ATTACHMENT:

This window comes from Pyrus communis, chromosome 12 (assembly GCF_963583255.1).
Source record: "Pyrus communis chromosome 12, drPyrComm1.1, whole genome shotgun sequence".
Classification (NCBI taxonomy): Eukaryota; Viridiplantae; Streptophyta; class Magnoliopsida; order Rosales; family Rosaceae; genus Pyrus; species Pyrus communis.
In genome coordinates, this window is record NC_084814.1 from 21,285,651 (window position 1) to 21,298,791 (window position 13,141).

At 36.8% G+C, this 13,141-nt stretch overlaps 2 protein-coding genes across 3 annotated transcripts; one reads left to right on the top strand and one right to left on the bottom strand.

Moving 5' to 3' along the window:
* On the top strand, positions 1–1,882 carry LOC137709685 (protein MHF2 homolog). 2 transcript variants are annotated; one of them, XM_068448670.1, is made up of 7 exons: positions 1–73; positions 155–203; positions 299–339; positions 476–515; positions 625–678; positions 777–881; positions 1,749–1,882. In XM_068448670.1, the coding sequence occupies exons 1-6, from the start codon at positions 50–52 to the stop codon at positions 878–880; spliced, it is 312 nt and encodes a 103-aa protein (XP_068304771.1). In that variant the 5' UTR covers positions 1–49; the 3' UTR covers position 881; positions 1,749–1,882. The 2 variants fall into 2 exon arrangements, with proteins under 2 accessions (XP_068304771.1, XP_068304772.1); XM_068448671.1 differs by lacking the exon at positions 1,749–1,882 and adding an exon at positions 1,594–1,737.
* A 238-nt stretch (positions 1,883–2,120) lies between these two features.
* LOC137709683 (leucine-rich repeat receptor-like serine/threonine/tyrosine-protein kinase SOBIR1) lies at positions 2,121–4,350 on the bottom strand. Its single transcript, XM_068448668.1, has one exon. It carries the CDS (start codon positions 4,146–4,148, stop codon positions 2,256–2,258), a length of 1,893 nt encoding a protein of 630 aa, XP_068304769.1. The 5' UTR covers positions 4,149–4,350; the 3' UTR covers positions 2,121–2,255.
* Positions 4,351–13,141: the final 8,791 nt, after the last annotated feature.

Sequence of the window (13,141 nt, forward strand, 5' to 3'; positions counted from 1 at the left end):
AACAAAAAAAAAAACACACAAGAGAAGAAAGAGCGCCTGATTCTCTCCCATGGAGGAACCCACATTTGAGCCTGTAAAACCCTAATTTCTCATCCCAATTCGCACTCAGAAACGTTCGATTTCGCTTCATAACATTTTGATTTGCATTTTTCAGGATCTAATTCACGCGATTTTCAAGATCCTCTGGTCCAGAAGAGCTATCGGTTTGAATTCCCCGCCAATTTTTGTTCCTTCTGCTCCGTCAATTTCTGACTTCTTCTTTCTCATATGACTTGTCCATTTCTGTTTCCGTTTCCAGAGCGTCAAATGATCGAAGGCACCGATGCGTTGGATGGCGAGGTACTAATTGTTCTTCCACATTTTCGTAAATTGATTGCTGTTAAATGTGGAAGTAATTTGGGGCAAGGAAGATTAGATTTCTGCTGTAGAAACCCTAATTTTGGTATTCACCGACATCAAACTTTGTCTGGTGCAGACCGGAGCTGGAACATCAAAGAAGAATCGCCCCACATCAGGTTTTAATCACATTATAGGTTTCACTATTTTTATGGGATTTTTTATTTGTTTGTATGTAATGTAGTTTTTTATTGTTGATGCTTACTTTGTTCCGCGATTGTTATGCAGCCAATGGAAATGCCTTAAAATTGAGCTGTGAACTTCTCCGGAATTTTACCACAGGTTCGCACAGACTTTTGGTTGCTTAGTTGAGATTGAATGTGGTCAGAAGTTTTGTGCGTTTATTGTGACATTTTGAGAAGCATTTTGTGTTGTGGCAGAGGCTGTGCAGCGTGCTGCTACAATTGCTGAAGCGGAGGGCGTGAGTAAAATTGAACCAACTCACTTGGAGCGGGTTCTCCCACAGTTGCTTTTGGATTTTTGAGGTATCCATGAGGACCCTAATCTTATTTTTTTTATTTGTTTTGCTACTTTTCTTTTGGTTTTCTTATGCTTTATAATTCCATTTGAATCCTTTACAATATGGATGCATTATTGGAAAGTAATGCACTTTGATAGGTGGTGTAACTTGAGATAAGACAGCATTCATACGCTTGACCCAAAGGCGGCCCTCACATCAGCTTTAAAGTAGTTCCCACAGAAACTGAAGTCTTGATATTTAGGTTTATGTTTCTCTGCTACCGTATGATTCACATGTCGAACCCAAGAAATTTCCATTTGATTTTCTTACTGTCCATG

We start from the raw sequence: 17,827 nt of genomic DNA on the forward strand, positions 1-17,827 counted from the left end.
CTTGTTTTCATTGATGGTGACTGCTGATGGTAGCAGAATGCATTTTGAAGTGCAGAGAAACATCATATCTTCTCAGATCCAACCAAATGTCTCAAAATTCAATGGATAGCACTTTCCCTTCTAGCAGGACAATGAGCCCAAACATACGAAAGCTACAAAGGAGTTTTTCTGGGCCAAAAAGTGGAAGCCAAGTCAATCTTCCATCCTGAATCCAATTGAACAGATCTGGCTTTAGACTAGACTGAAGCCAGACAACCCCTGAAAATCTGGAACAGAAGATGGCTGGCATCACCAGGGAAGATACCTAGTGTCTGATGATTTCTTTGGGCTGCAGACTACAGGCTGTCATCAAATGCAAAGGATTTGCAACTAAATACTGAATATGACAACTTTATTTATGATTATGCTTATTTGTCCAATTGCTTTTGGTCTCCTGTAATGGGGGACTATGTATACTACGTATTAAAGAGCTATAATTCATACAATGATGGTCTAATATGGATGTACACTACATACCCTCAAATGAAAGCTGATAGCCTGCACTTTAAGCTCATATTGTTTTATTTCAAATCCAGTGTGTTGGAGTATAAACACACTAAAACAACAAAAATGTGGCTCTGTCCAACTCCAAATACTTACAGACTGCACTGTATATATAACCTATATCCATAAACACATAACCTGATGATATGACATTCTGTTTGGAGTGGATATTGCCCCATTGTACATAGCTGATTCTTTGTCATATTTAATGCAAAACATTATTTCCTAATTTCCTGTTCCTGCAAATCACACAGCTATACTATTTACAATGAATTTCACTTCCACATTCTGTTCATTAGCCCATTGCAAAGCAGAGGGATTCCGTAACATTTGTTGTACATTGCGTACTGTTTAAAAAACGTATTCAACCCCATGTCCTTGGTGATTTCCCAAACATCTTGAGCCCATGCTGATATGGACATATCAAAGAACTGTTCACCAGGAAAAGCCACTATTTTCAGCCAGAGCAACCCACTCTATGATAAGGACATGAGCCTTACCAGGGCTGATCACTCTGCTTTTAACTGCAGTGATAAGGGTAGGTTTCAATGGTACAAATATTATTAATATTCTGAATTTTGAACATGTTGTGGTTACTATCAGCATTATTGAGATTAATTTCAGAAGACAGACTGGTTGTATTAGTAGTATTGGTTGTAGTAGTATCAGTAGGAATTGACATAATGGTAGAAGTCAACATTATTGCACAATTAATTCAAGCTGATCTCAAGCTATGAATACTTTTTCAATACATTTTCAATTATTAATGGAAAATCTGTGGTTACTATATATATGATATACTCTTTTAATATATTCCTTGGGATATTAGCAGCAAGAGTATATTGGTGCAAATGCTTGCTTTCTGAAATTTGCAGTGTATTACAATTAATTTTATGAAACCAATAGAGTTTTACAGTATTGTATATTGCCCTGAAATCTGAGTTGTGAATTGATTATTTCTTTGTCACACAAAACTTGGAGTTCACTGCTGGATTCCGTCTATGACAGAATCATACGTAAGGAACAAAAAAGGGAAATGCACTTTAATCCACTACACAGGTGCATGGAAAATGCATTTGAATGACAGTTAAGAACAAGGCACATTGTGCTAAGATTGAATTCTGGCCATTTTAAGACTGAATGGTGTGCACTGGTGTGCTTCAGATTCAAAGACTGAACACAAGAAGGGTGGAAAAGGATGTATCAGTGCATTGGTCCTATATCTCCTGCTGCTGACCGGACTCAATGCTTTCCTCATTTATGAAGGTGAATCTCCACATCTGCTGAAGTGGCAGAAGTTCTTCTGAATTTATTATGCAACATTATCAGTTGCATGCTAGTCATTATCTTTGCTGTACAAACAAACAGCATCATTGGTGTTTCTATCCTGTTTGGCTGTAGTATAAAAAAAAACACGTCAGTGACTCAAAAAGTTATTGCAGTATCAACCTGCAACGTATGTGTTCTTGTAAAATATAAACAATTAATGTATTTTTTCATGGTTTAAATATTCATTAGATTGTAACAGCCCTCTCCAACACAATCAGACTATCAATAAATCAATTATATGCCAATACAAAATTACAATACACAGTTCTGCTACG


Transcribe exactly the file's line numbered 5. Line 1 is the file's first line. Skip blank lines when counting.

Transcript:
At 36.8% G+C, this 13,141-nt stretch overlaps 2 protein-coding genes across 3 annotated transcripts; one reads left to right on the top strand and one right to left on the bottom strand.